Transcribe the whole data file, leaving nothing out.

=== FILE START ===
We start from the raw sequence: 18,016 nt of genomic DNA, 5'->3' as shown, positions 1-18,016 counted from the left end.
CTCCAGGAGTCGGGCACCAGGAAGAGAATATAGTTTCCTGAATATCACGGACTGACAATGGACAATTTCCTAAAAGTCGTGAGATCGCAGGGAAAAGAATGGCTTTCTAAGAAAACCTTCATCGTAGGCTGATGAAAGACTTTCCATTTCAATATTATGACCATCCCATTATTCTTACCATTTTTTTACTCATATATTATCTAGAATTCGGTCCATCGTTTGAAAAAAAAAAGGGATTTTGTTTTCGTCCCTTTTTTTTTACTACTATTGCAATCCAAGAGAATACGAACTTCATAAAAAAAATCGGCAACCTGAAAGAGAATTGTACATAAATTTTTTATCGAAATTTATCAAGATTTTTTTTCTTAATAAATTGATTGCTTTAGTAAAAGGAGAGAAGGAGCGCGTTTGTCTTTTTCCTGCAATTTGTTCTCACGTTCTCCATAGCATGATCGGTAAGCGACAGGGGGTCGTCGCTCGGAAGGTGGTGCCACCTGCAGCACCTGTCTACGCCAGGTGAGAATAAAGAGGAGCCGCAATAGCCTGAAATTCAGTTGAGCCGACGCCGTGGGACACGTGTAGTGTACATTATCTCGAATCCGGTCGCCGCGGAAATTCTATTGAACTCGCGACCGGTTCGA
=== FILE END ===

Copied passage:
We start from the raw sequence: 18,016 nt of genomic DNA, 5'->3' as shown, positions 1-18,016 counted from the left end.
CTCCAGGAGTCGGGCACCAGGAAGAGAATATAGTTTCCTGAATATCACGGACTGACAATGGACAATTTCCTAAAAGTCGTGAGATCGCAGGGAAAAGAATGGCTTTCTAAGAAAACCTTCATCGTAGGCTGATGAAAGACTTTCCATTTCAATATTATGACCATCCCATTATTCTTACCATTTTTTTACTCATATATTATCTAGAATTCGGTCCATCGTTTGAAAAAAAAAAGGGATTTTGTTTTCGTCCCTTTTTTTTTACTACTATTGCAATCCAAGAGAATACGAACTTCATAAAAAAAATCGGCAACCTGAAAGAGAATTGTACATAAATTTTTTATCGAAATTTATCAAGATTTTTTTTCTTAATAAATTGATTGCTTTAGTAAAAGGAGAGAAGGAGCGCGTTTGTCTTTTTCCTGCAATTTGTTCTCACGTTCTCCATAGCATGATCGGTAAGCGACAGGGGGTCGTCGCTCGGAAGGTGGTGCCACCTGCAGCACCTGTCTACGCCAGGTGAGAATAAAGAGGAGCCGCAATAGCCTGAAATTCAGTTGAGCCGACGCCGTGGGACACGTGTAGTGTACATTATCTCGAATCCGGTCGCCGCGGAAATTCTATTGAACTCGCGACCGGTTCGA